California’s carbon cap and trade program could be heading toward collapse, raising serious concerns about one of the key elements of the state’s groundbreaking climate and energy initiative.
The program “has been a symbol of the state’s leadership in the fight against global warming and a key source of funding,” but “has become mired in legal, financial, and political troubles that threaten to derail the state’s plans to curb greenhouse gas emissions,” the Los Angeles Times reports. “The legality of cap and trade is being challenged in court by a business group, and questions are growing about whether state law allows it to operate past 2020.”
- The climate news you need. Subscribe now to our engaging new weekly digest.
- You’ll receive exclusive, never-before-seen-content, distilled and delivered to your inbox every weekend.
- The Weekender: Succinct, solutions-focused, and designed with the discerning reader in mind.
With legislators and lobbyists across the political spectrum gearing up for a battle over the plan, “the whole system could fail,” Senate leader Kevin de León (D-Los Angeles) warned this week. “If that happens, we could lose an entire stream of revenue to make our communities more sustainable.”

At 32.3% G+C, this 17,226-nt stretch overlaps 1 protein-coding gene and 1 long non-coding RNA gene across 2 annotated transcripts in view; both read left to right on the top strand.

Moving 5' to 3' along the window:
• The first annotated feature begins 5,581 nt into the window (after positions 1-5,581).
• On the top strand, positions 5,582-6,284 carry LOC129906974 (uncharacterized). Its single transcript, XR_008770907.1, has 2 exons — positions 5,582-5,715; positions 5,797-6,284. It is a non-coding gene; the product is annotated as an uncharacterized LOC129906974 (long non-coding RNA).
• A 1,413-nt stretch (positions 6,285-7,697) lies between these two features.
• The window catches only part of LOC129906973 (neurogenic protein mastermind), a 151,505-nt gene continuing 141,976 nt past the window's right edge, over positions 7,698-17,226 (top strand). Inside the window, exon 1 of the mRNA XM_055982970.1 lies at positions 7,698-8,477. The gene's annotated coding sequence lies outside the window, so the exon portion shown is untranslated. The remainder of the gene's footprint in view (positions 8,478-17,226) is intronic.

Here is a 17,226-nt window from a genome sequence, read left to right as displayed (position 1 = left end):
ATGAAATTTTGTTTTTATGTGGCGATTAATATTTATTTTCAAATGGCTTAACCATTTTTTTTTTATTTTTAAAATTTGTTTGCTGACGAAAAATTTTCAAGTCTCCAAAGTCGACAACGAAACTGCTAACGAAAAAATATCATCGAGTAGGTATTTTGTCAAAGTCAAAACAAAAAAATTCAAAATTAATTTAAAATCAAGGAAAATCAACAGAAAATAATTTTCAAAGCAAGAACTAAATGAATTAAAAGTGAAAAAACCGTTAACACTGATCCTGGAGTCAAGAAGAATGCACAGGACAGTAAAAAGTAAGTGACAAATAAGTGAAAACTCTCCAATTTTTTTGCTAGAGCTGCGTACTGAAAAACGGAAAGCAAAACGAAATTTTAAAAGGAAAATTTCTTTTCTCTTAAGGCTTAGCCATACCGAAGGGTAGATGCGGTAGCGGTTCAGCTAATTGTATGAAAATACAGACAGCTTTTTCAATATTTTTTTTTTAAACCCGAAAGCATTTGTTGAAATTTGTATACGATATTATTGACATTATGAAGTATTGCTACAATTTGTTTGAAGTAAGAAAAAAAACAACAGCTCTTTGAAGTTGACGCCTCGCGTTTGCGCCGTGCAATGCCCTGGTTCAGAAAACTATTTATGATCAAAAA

Funds from the cap and trade program have supported an array of projects, from home weatherization to cash-for-clunkers programs to an ambitious high-speed rail project between San Francisco and Los Angeles. But the system received a jolt last month, when the state could only sell 11% of the carbon permits it had made available in its quarterly auction.
That meant the auction only raised US$2.5 million of the $150 million it was supposed to produce, calling funding into question for the high-speed rail project as well as the state’s electric vehicle rebate program. The EV cutback left clean energy advocates asking what had become of the $1.4-billion surplus the state had previously accumulated in its cap and trade fund.
But if the shortfall continues, the state’s climate programs could be at risk. “One auction doesn’t tell you a lot about the supply and demand over a longer period of time,” said Michael Gibbs of the California Air Resources Board. On the other hand, Stanford University economist Frank Wolak said the slow market for permits could mean polluters are cutting their emissions more than expected.
“To the extent that not all the permits are being sold, that is a success of the program,” he told the Times.
Leave a Reply